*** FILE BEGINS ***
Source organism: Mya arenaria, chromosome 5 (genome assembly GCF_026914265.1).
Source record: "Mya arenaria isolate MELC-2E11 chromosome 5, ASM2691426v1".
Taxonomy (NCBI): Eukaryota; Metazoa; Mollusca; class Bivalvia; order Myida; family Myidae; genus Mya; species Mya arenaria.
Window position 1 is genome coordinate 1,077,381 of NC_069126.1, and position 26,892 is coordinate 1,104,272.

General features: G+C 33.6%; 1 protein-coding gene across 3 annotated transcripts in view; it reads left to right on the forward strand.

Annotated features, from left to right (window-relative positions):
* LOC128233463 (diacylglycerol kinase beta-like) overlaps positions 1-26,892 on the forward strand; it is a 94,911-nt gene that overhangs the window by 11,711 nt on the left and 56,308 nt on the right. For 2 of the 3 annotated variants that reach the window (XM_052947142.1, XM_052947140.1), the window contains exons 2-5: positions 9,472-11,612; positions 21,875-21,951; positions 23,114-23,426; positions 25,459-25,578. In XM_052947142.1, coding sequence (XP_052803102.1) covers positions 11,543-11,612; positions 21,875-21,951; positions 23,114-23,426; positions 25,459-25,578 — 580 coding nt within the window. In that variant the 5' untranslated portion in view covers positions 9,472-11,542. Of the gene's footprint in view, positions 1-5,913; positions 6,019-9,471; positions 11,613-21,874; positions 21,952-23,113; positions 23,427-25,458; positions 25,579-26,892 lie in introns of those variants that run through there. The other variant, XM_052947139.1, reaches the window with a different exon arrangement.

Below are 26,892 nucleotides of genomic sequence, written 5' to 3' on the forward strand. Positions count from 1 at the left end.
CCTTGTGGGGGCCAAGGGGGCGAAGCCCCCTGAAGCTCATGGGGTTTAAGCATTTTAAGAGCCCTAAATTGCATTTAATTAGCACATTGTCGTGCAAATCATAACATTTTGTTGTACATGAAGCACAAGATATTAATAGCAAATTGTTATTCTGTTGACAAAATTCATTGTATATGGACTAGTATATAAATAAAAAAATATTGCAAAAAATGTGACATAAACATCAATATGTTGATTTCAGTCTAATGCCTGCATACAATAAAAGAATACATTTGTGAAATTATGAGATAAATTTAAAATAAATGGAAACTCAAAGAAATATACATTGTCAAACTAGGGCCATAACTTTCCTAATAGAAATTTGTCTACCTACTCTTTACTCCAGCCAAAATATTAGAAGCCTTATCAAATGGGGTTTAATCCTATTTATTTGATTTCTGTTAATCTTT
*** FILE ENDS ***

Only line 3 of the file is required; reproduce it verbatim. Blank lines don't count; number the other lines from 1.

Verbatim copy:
Taxonomy (NCBI): Eukaryota; Metazoa; Mollusca; class Bivalvia; order Myida; family Myidae; genus Mya; species Mya arenaria.